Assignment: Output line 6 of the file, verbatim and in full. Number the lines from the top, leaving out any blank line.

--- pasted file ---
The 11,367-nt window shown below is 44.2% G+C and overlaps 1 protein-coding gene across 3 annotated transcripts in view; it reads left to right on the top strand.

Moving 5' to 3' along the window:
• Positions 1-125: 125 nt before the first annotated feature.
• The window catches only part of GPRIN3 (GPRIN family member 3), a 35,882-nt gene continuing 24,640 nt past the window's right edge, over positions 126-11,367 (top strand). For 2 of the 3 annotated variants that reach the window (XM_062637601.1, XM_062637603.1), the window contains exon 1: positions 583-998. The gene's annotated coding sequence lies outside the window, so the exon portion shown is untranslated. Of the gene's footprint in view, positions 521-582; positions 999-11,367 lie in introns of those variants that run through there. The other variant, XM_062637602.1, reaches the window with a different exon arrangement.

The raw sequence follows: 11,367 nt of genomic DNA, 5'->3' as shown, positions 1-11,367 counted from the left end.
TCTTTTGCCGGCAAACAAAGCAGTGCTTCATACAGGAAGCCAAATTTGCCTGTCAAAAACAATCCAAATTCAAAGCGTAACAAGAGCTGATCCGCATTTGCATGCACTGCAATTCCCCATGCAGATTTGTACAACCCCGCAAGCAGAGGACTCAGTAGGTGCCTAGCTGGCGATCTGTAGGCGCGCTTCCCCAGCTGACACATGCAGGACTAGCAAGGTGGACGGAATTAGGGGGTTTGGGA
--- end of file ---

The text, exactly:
TCTTTTGCCGGCAAACAAAGCAGTGCTTCATACAGGAAGCCAAATTTGCCTGTCAAAAACAATCCAAATTCAAAGCGTAACAAGAGCTGATCCGCATTTGCATGCACTGCAATTCCCCATGCAGATTTGTACAACCCCGCAAGCAGAGGACTCAGTAGGTGCCTAGCTGGCGATCTGTAGGCGCGCTTCCCCAGCTGACACATGCAGGACTAGCAAGGTGGACGGAATTAGGGGGTTTGGGA